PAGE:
Who Is Responsible for Fly Tipping Waste? Your Questions Answered

Fly tipping is the illegal disposal of waste onto land that doesn’t have a license to accept it. Whether it’s a field, a roadside or someone’s back garden, fly tipping is an eyesore and a public health hazard. 

It’s also becoming a more serious problem year on year. Since 2013, cases of fly tipping in the UK have increased by nearly 40% (from 714,637 to 997,553).

If you are unconcerned about fly tipping and the law, you might think that if it wasn’t you that tipped the waste, then you don’t have to worry. Unfortunately, that’s just not the case. In this article, we’ll be taking a look at fly tipping in greater detail.

What counts as fly tipping?

Under the Environmental Act 1990, you can be prosecuted for fly tipping regardless of whether it’s commercial or domestic waste. The following can count as fly tipping:

  • Waste disposed of on land without a waste management license
  • Waste is treated or disposed of by someone who doesn’t have a waste management license
  • Waste is caused to be deposited on a piece of land (e.g. waste falls off a vehicle)
  • Waste is treated or disposed of in a way that is harmful to public health and the environment

What is the fine for fly tipping?

Whether it’s a local authority or the Environment Agency, fly tipping is enforceable under the Environmental Protection Act 1990. Depending on how severe the offence is and the damage caused, you could end up in prison for five years, or be issued with a fine of up to £50,000. 

Offences on the less severe side may still warrant a prison sentence of up to 12 months, or having to pay for the cost of the waste’s removal. For cases of household fly tipping, fixed penalties of £100 could be handed out. This can also be given to homeowners who fail to stick to local bin collection.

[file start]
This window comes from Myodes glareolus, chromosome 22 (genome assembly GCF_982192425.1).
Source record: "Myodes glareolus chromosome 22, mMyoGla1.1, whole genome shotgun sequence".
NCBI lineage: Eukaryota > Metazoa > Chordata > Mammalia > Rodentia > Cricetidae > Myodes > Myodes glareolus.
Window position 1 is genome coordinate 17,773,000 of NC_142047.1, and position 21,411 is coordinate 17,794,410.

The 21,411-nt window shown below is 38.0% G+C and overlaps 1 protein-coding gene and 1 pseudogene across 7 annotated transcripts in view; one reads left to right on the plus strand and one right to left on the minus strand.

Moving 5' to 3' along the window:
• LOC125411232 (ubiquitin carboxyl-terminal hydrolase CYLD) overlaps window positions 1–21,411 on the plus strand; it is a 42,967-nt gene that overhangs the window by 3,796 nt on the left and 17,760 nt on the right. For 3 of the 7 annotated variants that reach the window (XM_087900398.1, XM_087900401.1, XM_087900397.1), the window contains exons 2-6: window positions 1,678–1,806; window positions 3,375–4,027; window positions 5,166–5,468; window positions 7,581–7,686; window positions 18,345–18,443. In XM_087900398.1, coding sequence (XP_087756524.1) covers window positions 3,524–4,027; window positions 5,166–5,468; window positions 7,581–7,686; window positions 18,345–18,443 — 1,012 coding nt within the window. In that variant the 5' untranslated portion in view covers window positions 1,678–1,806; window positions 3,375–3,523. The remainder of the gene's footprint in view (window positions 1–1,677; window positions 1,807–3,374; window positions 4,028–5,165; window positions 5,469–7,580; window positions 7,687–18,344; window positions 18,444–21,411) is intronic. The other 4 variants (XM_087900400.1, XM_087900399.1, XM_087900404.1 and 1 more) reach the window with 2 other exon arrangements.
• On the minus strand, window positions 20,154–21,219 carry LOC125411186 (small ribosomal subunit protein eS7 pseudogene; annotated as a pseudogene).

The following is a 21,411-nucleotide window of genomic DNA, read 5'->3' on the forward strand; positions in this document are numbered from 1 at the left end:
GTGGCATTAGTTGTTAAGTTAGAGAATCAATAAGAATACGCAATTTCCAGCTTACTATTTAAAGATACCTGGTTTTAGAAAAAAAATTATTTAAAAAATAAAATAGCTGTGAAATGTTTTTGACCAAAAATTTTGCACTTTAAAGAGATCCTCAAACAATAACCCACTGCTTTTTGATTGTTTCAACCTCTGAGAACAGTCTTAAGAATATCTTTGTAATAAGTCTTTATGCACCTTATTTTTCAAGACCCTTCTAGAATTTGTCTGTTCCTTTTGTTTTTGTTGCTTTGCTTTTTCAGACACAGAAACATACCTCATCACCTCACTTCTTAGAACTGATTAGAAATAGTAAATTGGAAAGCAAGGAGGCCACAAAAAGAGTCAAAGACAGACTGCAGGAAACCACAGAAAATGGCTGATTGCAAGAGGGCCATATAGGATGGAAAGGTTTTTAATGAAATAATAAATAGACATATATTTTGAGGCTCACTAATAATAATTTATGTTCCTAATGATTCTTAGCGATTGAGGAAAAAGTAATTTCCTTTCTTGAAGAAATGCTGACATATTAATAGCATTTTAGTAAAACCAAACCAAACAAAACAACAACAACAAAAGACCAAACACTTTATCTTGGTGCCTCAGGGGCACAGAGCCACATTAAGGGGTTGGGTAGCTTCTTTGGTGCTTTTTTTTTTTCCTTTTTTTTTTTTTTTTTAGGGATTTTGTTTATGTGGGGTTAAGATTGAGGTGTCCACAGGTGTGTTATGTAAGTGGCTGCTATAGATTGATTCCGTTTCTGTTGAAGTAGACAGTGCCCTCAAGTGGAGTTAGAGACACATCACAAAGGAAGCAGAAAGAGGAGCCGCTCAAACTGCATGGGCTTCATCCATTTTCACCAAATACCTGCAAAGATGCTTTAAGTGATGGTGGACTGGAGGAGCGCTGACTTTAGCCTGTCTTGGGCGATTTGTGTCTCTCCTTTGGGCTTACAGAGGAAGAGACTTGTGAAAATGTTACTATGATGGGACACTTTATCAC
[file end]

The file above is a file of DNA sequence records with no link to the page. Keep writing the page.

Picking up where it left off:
If a company breaches its responsibility to dispose of waste safely and responsibly, they could be given a fine of up to £5,000. What’s more, companies which continue to do this can have the use of their vehicles severely restricted.

Unlicensed waste carriers

Unfortunately, if you elect to dispose of your waste through an unlicensed waste carrier and they fly tip your waste – the fine is on you. And that’s even if they had told you otherwise. 

Consequently, to avoid fines and any run ins with the law, the best thing to do is always make doubly sure that the waste carrier you are using has a full license. To check this, all you have to do is check online with the Environment Agency, which you can do here.

 

If you’re concerned about disposing of your waste legally, then don’t hesitate to call Enfield Skips. As a fully-licensed waste carrier, you can expect nothing but transparency and a first class service. If you’d like any further advice, or to enquire about any of products or services, give our friendly staff a call or contact us on our website.